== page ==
Presto News - 20th February 2012
Aleksandra Kurzak and Renée Fleming
I’ve got two very different recital programmes from two very different sopranos to tell you about this week. Both ladies come to us courtesy of Decca and both are currently celebrated Violettas, but there could scarcely be more contrast in terms of their instruments or repertoire choices: one is a relative newcomer laying her cards on the table with a glittering selection of operatic favourites; the other is venturing into more esoteric waters as she approaches the autumn of a stellar international career.
First up is a recital debut disc from a young Polish soprano, Aleksandra Kurzak, who’s making quite an impact in the world’s major opera houses of late. From the glimpse we get of her sensual, witty Susanna on this disc it’s easy to see why: every ounce of the feline charm which is currently bewitching audiences and critics at the Royal Opera House comes across on record, and she’s as compelling in the simple phrases of Deh, vieni as she is in the bravura showpieces which dominate the rest of the disc. Her diamantine soprano sits so high that it actually confused my sense of pitch on several occasions (‘surely that can’t have been a high D?!’) but there’s not so much as a hint of shrillness even at the very top of the voice: her warm middle register has a mellowness and body which isn’t normally associated with coloratura sopranos and she never lapses into the generic arch mannerisms which can sometimes creep into these roles (listen to her warm, sincere O mio babbino caro to hear these virtues to best effect).
This disc is effectively a portfolio of all the great display pieces for this voice type (Adina, Musetta, Violetta, Lucia and Gilda all feature). It’s a box of (familiar) delights, chiefly because each aria is so deftly characterised and because Kurzak simply exudes such joy from beginning to end. (Apparently the title ‘Gioia’ was suggested by her agent, who remarked that he could see the joy in her face each time she sang, and you can certainly hear it in every phrase!) Every item fits her supple, full-bodied instrument like a glove, but the stand-outs for me were her deliciously impertinent Adele (you can sense her every gleeful reaction to the befuddled Eisenstein as she teases him at the masked ball); a vulnerable, volatile Violetta; and the utterly exhilarating cabaletta from Lucia di Lammermoor, despatched with such tangible exultation in the act of singing that it brought a lump to my throat even after three hearings.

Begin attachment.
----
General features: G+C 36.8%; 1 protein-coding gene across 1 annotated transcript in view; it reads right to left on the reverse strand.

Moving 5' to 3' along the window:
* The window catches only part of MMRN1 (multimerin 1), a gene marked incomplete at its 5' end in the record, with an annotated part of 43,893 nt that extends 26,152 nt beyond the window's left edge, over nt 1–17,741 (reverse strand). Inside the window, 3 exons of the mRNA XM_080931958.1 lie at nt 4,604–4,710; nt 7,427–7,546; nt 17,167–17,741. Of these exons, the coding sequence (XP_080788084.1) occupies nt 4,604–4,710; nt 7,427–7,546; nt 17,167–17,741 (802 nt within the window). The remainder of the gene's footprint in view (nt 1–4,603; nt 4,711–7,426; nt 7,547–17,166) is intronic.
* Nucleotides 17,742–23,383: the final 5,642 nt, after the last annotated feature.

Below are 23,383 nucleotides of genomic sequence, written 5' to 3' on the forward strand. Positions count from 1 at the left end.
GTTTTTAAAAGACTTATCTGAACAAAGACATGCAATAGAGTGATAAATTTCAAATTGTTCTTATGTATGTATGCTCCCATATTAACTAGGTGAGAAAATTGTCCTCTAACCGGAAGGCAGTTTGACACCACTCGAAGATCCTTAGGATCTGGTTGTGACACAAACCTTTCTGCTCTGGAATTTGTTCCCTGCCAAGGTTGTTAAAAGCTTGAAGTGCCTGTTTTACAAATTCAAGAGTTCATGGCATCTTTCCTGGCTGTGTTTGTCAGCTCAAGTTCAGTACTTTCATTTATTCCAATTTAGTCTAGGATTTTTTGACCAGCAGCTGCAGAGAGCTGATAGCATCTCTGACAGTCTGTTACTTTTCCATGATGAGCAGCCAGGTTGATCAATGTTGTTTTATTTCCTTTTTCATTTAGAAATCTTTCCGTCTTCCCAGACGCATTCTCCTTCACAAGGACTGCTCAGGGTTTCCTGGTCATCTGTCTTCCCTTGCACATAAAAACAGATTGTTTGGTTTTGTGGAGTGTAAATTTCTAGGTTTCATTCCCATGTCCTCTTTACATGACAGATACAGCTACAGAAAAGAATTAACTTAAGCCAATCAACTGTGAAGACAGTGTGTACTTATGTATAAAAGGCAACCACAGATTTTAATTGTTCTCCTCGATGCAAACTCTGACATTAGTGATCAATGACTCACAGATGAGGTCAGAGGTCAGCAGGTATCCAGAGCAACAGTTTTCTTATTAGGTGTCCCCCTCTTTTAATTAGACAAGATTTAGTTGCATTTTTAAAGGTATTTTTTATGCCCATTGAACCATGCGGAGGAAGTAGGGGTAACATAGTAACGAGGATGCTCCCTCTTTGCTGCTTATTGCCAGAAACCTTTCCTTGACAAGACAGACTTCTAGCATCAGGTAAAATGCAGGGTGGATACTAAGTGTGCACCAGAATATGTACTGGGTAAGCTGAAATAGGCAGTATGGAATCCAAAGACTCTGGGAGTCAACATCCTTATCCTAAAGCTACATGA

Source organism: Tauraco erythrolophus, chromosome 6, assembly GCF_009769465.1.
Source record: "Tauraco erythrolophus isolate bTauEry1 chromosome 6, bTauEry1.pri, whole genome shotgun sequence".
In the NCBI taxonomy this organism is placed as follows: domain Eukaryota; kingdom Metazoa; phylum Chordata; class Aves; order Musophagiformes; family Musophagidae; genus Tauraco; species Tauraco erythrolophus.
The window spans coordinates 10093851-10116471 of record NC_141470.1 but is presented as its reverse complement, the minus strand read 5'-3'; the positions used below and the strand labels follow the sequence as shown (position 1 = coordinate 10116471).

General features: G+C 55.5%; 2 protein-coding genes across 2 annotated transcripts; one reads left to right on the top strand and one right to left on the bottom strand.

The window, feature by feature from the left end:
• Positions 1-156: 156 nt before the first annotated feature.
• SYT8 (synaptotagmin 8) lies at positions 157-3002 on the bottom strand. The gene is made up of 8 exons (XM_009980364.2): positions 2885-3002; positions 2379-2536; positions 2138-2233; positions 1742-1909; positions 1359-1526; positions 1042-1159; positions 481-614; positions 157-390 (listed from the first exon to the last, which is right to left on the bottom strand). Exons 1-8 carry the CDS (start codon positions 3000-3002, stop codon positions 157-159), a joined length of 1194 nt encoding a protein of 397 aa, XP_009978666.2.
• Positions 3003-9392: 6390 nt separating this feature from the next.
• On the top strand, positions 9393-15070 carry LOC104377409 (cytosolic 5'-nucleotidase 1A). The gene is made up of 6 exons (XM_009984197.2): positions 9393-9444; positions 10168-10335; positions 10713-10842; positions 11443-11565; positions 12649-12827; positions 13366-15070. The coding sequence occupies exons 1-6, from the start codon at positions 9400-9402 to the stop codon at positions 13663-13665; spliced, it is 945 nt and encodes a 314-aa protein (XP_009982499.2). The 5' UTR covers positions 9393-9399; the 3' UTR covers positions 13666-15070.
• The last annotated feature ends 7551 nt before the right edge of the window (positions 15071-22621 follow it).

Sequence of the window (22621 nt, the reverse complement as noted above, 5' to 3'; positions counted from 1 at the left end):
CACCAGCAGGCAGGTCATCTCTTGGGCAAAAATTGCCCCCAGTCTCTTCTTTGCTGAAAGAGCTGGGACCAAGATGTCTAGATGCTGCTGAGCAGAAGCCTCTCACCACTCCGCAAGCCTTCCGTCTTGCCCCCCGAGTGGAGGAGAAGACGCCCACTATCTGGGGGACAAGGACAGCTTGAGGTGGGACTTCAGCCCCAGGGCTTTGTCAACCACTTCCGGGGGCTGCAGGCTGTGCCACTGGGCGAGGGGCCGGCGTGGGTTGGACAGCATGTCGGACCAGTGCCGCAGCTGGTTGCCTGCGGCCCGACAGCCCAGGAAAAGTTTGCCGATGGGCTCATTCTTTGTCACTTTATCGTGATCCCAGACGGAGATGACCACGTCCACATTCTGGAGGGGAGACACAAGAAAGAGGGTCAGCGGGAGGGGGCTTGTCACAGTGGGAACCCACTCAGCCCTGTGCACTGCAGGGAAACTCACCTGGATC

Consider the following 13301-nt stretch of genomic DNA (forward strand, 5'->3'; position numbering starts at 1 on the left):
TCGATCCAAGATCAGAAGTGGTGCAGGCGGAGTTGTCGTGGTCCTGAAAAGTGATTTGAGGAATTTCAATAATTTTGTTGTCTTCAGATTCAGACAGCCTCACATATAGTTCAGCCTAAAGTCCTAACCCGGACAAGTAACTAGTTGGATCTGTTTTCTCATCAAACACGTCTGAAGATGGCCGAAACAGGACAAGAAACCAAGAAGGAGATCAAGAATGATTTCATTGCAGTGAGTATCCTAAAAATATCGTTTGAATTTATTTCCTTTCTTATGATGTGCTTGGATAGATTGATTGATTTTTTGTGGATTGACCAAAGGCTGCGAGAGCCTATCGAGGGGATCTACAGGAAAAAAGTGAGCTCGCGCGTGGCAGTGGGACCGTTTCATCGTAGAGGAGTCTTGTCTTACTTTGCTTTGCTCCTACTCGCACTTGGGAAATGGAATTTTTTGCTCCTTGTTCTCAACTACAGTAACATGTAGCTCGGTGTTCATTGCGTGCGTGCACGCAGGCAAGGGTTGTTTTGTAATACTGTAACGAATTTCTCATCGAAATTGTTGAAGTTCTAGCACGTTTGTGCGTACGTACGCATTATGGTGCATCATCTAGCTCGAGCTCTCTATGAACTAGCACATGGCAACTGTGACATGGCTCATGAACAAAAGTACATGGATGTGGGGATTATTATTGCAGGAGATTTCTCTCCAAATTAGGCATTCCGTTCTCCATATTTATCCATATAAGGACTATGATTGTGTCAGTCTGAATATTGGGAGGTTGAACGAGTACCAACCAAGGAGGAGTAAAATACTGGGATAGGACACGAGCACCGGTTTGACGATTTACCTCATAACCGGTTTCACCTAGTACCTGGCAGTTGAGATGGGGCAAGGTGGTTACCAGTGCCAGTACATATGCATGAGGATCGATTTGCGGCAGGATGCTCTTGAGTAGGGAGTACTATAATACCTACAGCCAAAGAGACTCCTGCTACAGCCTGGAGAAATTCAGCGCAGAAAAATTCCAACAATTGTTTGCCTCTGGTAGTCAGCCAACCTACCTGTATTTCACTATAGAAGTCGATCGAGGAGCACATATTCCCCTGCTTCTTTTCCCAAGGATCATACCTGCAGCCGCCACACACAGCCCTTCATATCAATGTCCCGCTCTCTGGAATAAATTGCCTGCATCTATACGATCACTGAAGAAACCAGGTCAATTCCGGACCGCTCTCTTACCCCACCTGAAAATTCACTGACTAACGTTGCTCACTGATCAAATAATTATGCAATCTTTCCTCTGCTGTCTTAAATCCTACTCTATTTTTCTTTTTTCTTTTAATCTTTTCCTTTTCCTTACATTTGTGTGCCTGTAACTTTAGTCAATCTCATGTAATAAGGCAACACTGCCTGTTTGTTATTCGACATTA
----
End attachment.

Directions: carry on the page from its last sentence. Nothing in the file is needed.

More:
From a singer in the early stage of her recording career, we move on to one of the current grande dames of sopranos, in a demanding programme of twentieth-century French orchestral song cycles. Renée Fleming’s extensive discography to date has focused more on operatic repertoire than song, and though she writes enthusiastically about her affinity with the language in the booklet note, she’s recorded relatively little French music (her opulent Thaïs being a notable exception).
The real curiosity here is the premiere recording of Dutilleux’s Le temps l’horloge, which sets texts by three poets on the theme of time and makes ingenious use of accordion and harpsichord. The cycle was written especially for Fleming and its soaring, often angular lines do indeed sound made-to-measure. I must admit that I was a little surprised when I first heard that the disc was to include Ravel’s Shéhérazade, more commonly recorded by mezzos, and Messiaen’s formidable Poemes pour Mi, usually the province of bigger, more dramatic voices than Fleming’s lush lyric soprano. But it all works beautifully – the voluptuous Ravel songs (underpinned by some fantastically atmospheric orchestral playing) showcase smoky, almost mezzo-ish tints which I hadn’t heard from this singer before, and the powerhouse Messiaen songs are delivered without a hint of strain at either extreme of their large dynamic and tonal range.
Fleming mentions in the booklet note that she herself was rather surprised when conductor Alan Gilbert suggested the Messiaen, and describes how they worked together to play up the translucency of the music so as not to overwhelm her essentially soft-grained instrument. Not that there’s any resultant lack of drama: the big climaxes come off thrillingly, and she musters some real bite in the lower reaches, especially in the nightmarish visions of the fourth song Epouvante. My only reservation is that it’s almost too beautiful in places. Fleming is seemingly incapable of making an ugly sound, and some of the visceral horror of the poetry is smoothed away as a result.
Interestingly, the Ravel and Messiaen were recorded only last year, two years after the Dutilleux, and the later recordings show more amplitude and colours in the middle register: it seems that one of the most celebrated soprano voices of today is still developing in new and exciting directions! Perhaps both of these discs represent the start of something new…
Aleksandra Kurzak: Gioia!
Aleksandra Kurzak (soprano), Francesco Demuro (tenor), Orchestra de la Comunitat Valenciana, Omer Meir Wellber
Renée Fleming: Poemes
Renée Fleming (soprano), Orchestre National de France, Seiji Ozawa, Orchestre Philharmonique de Radio France, Alan Gilbert
Katherine Cooper - firstname.lastname@example.org
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